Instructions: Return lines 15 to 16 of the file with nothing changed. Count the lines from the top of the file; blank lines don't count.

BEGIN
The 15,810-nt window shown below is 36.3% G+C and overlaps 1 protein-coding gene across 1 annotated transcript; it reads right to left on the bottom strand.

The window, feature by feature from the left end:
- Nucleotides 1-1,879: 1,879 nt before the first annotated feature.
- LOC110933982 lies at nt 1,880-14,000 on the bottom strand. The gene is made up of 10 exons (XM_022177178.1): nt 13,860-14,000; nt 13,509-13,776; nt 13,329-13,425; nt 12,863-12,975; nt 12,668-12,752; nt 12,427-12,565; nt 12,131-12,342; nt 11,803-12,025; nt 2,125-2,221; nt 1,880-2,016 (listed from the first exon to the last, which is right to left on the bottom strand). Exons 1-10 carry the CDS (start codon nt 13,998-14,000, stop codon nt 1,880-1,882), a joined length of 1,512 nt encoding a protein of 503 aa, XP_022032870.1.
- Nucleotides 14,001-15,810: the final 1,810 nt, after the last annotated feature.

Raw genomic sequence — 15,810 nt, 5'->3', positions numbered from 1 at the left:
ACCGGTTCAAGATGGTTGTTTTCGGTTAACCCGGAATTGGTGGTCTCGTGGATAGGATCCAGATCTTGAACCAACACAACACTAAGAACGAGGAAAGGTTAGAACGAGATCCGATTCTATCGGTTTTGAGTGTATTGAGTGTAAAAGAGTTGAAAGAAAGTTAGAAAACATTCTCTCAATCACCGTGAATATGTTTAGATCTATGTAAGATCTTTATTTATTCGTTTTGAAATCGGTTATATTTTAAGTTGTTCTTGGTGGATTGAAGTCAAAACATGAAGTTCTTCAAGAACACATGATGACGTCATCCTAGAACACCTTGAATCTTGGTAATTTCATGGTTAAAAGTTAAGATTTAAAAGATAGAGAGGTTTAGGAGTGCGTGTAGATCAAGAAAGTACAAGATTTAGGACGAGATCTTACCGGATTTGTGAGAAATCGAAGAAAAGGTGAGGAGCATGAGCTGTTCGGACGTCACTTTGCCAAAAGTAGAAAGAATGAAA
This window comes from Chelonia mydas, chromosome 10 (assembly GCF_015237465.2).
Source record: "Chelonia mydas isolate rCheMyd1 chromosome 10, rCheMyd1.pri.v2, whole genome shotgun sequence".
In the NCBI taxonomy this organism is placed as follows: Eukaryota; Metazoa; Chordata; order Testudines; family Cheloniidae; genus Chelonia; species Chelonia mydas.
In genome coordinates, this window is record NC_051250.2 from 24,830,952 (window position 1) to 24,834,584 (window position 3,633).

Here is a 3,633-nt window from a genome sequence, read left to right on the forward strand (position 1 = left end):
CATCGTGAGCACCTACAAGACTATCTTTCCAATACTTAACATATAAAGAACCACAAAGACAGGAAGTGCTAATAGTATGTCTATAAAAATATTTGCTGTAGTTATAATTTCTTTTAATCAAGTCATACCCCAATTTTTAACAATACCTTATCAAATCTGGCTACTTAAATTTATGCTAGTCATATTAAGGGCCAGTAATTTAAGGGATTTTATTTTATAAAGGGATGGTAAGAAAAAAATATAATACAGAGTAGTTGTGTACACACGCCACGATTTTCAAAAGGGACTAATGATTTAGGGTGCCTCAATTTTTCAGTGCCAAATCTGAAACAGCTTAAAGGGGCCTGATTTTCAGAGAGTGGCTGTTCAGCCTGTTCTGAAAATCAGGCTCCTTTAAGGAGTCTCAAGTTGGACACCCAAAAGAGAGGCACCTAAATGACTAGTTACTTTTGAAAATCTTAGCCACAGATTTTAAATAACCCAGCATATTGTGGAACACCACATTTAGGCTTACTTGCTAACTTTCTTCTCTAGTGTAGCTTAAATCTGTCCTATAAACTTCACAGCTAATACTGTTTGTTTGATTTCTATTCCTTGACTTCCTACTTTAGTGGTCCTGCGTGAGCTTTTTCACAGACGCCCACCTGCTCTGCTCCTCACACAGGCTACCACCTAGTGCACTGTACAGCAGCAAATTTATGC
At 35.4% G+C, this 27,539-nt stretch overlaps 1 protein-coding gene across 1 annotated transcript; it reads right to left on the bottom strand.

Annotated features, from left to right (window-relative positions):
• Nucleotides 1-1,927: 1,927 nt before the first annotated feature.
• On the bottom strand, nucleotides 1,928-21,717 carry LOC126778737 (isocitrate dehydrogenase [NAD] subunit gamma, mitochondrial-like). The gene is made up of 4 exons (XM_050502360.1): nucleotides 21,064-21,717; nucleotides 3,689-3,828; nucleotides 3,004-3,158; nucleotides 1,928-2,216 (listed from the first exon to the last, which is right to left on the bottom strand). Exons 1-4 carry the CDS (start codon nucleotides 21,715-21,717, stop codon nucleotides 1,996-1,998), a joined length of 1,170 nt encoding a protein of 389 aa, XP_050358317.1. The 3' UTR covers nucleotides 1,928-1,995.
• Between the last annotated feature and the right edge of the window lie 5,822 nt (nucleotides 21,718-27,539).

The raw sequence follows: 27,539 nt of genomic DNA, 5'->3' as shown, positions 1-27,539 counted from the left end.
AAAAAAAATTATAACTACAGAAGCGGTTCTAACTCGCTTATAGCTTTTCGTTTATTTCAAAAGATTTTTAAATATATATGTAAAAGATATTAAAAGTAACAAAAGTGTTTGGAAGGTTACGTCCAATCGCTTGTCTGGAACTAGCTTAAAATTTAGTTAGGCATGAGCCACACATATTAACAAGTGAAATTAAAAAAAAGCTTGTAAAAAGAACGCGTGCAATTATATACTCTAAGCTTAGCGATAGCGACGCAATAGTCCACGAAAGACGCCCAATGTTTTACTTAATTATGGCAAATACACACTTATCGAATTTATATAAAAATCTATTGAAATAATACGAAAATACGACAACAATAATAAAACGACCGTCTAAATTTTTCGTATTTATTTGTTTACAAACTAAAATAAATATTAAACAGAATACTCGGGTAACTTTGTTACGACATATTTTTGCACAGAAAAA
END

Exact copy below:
Annotated features, from left to right (window-relative positions):
• Nucleotides 1-1,927: 1,927 nt before the first annotated feature.